The father of the WV ’63 is still improving the tomato on our behalf.

Mannon Gallegly grew up on a cotton farm in Arkansas. He took a faculty position at West Virginia University in 1949 and became the state’s vegetable plant pathologist. Gallegly put particular effort into hybridizing tomatoes against the dreaded late blight that can destroy fruits and whole crops. After 13 years, he released his WV ’63 hybrid for the state’s 100th birthday: a blight-resistant plant that yields medium-sized fruits with “a flavor that just yells ‘SANDWICH!’” according to one seed catalog. Recently, Gallegly and research partner Mahfuz Rahman took on the worsening problem of the Septoria leaf spot fungus on tomatoes. WVU unveiled their WV ’17A and WV ’17B this spring and mailed 150 seed packets of both varieties to growers. The feedback will determine the plants’ futures. Gallegly is now 94 and a professor emeritus of plant pathology. We caught up with him to talk about tomatoes, bugs, and the land grant mission.

I put potato and tomato plots out in the Tygart valley in 1950, and my plants were killed by this tomato blight. I had been collecting wild tomatoes and a few of them stood there and were kind of resistant. They were very small tomatoes, some of them about the size of an end of a pencil eraser. So I started working with that resistance, crossing it to tomatoes with large fruit. It took me 13 years to get the size up, segregating bad habits and selecting for good characters. We started distributing seed in 1963, and we charged a quarter—“Send 25¢ and we’ll send you 25 seeds.”

This new marmorated stink bug hides in the daytime, comes out at night, gets the sticky Septorium spores on its body, and spreads the spores on the tomato plants. That’s what causes this increase in severity of Septoria leaf spot. I was 90 years old, so I went to a young colleague and said, “Would you join me in a breeding program? Because it took me 13 years the first time, and you may have to take over and finish it.”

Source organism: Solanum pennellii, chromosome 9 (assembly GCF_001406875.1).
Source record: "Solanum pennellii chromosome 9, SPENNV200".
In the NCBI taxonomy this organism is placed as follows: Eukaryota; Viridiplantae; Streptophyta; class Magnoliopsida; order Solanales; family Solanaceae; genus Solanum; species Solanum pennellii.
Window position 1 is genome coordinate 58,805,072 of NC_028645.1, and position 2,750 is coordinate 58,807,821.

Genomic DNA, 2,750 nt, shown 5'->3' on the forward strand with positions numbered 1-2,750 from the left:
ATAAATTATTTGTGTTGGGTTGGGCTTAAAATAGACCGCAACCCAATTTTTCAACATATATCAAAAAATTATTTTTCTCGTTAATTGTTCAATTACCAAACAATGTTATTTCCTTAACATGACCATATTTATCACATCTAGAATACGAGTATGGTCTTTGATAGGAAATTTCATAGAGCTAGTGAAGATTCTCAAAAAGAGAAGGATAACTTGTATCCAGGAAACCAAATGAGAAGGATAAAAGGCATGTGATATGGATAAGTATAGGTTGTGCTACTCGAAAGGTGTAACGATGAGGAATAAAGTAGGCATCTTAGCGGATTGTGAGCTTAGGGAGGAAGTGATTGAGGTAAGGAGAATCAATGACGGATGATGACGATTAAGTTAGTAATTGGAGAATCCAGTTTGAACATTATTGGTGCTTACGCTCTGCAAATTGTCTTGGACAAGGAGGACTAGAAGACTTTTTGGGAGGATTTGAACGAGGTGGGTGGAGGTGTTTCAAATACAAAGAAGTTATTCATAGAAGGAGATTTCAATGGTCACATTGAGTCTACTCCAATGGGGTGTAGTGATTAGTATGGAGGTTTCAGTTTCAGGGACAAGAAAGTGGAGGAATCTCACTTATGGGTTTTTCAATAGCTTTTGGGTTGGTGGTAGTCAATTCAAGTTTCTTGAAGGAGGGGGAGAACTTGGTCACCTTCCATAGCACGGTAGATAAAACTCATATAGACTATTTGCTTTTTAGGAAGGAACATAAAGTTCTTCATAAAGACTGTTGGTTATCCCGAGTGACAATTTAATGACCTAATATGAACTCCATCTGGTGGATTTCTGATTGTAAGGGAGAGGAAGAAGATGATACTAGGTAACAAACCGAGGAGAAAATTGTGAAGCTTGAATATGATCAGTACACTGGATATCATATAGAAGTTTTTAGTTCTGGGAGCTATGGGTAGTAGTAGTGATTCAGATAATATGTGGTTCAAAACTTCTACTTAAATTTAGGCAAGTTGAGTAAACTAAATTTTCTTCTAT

That’s Mahfuz Rahman. We crossed the WV ’63 with this new variety from Cornell, Iron Lady, that has resistance to Septoria leaf spot, and we came out with these two lines that looked really good for fruit quality and size and yield. The resistance is not good enough—the Septoria resistance in the Iron Lady was not good enough—but what little bit it had, we captured it in the ’17A and ’17B.

The timing of the release is due to our dean of agriculture (Daniel J. Robison). He said, “Mannon, we have our 150th birthday of the formation of the college of agriculture and the university coming up. Could you release a new tomato variety in its honor?” So we did.

The ’17A has a little heavier fruit set, and it’s a little more tart than the ’63. The ’17B is larger, more beefsteak-size, and it’s sweeter than the ’63. So we’ll see how it goes. They’ve both got good color, uniform ripening, and resistance to other diseases. And only a slight tolerance to Septorium, but for people who spray their plants with a fungicide to control the leaf spot, it makes it easier. They also need to combine an insecticide to control the stink bug at the same time.

The land grant mission for a plant pathologist is to learn how to more economically control plant diseases. Breeding for resistance is the best way to do it, if you can find resistance. It takes a while. Also, if you can have resistance, you don’t have to spray fungicides and chemicals into the environment, so it’s a more organic method of control for plant disease.

Because we’re not happy with the resistance, we’re continuing breeding. It looks like we’re going to have to go back to wild tomatoes like Solanum peruvianum and Solanum corneliomuelleri. They actually have immunity, so we’re working with those. We’re going to continue and maybe come out with a 2020 variety: WV ’20.

photographed by m.g.ellis, west virginia university

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